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Sex, Weight Status, and Chronic Kidney Disease Among African Americans
  1. Marino A. Bruce, PhD, MSRC, MDiv, CRC*†,
  2. Bettina M. Beech, DrPH,
  3. Errol D. Crook, MD§,
  4. Mario Sims, PhD*,
  5. Derek M. Griffith, PhD,
  6. Sean L. Simpson, PhD,
  7. Jamy Ard, MD,
  8. Keith C. Norris, MD
  1. From the *Mississippi Institute for the Improvement of Geographic Minority Health, University of Mississippi Medical Center; †Jackson State University, Jackson, MS; ‡Wake Forest School of Medicine, Winston-Salem, NC; §University of South Alabama, Mobile, AL; ∥Vanderbilt University, Nashville, TN; and ¶Charles Drew University, Los Angeles, CA.
  1. Received October 17, 2012, and in revised form December 31, 2012.
  2. Accepted for publication January 2, 2013.
  3. Reprints: Marino A. Bruce, PhD, MSRC, MDiv, CRC, Mississippi Institute for the Improvement of Geographic Minority Health, University of Mississippi Medical Center, 2500 N State St, Jackson, MS 39216. E-mail: mbruce{at}umc.edu.
  4. This research was supported by a grant from the Department of Health and Human Services’ Office of Minority Health (Prime Award Number 1 CPIMP091054-04) to the University of Mississippi Medical Center’s Institute for Improvement of Minority Health and Health Disparities in the Delta Region and career development awards from NHLBI to Jackson State University (1 K01 HL88735-05—Bruce) and the University of Mississippi Medical Center (1 K01 HL084682-01—Sims).
  5. The authors declare no conflicts of interest in relation to this work.

The Jackson Heart Study

Abstract

Background Obesity has been shown to have implications for chronic kidney disease (CKD); however, it has received minimal attention from scientists studying CKD among African Americans.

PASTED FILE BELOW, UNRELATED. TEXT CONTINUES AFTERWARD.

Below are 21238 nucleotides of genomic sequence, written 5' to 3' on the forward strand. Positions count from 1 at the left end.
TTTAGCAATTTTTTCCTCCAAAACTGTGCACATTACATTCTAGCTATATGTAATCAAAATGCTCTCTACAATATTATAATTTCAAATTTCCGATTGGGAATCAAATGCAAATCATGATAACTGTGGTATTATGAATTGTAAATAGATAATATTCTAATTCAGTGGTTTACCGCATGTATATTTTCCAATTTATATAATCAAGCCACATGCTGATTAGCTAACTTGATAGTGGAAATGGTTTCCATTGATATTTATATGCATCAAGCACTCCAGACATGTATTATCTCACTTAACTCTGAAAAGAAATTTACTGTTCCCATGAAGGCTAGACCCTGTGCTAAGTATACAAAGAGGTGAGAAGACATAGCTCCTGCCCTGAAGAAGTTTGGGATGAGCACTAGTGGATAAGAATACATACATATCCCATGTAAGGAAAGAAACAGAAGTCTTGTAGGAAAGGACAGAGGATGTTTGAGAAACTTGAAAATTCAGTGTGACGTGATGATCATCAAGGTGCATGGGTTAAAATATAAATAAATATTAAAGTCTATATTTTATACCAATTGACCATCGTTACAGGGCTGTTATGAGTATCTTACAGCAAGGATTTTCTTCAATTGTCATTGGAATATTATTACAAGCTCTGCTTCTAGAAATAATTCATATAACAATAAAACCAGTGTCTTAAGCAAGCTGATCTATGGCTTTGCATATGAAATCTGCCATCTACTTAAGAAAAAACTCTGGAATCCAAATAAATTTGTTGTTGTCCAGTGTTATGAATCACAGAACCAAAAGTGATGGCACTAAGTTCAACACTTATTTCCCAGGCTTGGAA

Objectives The purpose of this study was to examine the manner in which weight status has implications for CKD among this group through analysis of data drawn from the Jackson Heart Study (JHS).

Design Cross-sectional analysis of a single-site longitudinal population-based cohort.

Participants The data for this study were drawn from the baseline examination of the Jackson Heart Study (JHS). The analytic cohort consisted of 3430 African American men and women (21–84 years of age) living in the tricounty area of the Jackson, Mississippi metropolitan areas with complete data to determine CKD status.

Main Measurements The primary dependent variable was CKD (defined as the presence of albuminuria or reduced estimated glomerular filtration rate <60 mL/min per 1.73 m2). Weight status, the primary predictor, was a 4-category measure based on body mass index.

Results Associations were explored through bivariable analyses and multivariable logistic regression analyses adjusting for CKD, weight status, diabetes, hypertension, and cardiovascular disease risk factors as well as demographic factors. The prevalence of CKD in the JHS was 20%. The proportion of overweight, class I, and class II obese individuals was 32.5%, 26.9%, and 26.2% respectively. In the pooled model, weight status was not found to be associated with CKD; however, subgroup analysis revealed that class II obesity was associated with CKD among men (odds ratio, 2.37; confidence interval, 1.34–4.19) but not among women (odds ratio, 1.32; confidence interval, 0.88–1.98). The relationship between CKD prevalence and diabetes and CKD prevalence and hypertension varied by sex and differed across weight categories.

Conclusions Weight status has implications for CKD among the JHS participants, and this study underscores the need for additional research investigating the relationship between weight status, sex, and CKD among African Americans.

Key Words
  • kidney disease
  • obesity
  • sex
  • African Americans
  • Jackson Heart Study

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